Vibracathedral Orchestra (a/k/a VCO)is a UK-based drone ensemble that has been active since the late 1990s. The original group came together when Mick Flower began recording with Neil Campbell and Julian Bradley, who had released a number of homemade cassettes and an LP of their duo work. They self-released 2 CDR albums before Campbell suggested merging the nascent group with the trio Flower was working with alongside Bridget Hayden and Adam Davenport. This sealed the best known 5 piece VCO line-up. The group quickly became known for their prolific output on a vast array of independent labels and their incendiary live performances. They attracted the attention of Julian Cope, whose essay on the group can still be read at his Head Heritage website. Vibracathedral Orchestra has many self-released albums but has made music available through many key underground labels, including VHF Records, Giardia, Eclipse, U-Sound, Qbico, Textile and Freedom From. They have twice been featured in session on Resonance FM, given an hour long slot each time.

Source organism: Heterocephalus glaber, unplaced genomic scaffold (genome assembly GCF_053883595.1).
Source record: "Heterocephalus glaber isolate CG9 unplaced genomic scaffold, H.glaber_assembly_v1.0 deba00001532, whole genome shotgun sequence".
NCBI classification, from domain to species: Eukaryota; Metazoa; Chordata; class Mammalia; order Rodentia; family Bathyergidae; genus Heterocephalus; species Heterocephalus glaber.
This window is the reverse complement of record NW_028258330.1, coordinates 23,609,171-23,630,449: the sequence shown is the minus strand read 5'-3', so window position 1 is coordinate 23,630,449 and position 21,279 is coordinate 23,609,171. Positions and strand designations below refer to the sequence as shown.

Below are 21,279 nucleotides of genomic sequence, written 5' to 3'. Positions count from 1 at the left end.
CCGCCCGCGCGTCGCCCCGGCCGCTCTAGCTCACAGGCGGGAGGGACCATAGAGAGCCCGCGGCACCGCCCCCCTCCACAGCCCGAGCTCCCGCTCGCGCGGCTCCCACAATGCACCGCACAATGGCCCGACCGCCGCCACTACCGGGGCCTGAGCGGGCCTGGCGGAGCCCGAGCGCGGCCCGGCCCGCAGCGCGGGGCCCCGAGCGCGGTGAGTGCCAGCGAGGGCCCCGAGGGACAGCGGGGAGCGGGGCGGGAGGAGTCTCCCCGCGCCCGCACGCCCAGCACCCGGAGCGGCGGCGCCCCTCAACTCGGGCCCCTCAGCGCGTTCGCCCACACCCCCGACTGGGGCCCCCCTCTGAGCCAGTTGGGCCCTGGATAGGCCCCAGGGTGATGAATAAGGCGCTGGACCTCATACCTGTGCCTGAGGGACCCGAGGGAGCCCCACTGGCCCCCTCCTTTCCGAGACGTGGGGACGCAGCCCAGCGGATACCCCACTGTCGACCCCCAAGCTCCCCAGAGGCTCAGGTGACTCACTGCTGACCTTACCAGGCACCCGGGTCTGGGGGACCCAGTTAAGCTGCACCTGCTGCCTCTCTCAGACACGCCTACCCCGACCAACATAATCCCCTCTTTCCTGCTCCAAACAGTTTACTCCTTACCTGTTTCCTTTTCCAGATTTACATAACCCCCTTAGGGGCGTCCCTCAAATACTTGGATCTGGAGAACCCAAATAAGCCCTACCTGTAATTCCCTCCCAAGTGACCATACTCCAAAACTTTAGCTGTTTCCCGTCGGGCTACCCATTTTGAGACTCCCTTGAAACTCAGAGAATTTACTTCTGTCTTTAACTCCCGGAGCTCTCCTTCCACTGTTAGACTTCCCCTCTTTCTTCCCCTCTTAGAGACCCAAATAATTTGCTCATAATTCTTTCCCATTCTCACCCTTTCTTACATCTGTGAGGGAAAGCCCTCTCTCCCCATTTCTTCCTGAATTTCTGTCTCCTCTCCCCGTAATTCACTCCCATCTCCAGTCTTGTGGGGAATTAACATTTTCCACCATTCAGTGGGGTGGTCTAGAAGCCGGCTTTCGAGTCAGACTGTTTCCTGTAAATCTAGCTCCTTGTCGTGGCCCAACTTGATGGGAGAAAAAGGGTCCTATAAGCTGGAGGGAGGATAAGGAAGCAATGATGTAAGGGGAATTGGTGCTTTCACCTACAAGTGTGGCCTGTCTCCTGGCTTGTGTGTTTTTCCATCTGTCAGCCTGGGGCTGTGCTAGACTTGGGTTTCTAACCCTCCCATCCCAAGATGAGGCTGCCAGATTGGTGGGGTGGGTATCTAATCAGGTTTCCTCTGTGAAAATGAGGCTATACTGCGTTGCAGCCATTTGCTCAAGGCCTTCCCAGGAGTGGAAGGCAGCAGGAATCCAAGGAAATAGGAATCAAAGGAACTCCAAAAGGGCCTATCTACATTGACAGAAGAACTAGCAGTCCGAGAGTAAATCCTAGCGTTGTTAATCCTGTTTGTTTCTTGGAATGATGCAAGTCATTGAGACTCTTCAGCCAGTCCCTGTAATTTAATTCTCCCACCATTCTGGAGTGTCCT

Although very much a fixed unit, the line-up has been occasionally augmented by the likes of Matthew Bower, John Godbert, Richard Youngs, John Clyde Evans (latterly known as Tirath Singh Nirmala) and Tom Greenwood (of Jackie-O Motherfucker). Julian Bradley left the group in 2004 with both Neil Campbell and Bridget Hayden following him in 2006. A new album, Wisdom Thunderbolt, featuring Chris Corsano and Matthew Bower as guests, has just been released on VHF.
This very early recording goes to prove that the group knew what they were doing right from the start. Probably inspired by Matthew Bower's work as Total or Skullflower, Mothing finds the group blasting forth layers of improvised yet atmospheric drones. The eighteen minute long The Beauty Of Refined Rusticity is a fine example as violins, cymbals and bass rumbles join a steady keyboard (or feedback?) drone. The music never climaxes, it just shifts gears, changing ever so slightly until it finally disappears, breaking the spell it conjured up through it's own length. The sound quality is quite low throughout (this is a CD-R after all!), but this only gives these alien sounds an even more exotic feel (this is especially true on the closing Falling Free You & Me, a twenty-three minute long buzzing drone which will drive your house pets mad!). Comes in a cheaply made slimcase and lame-ass artwork.
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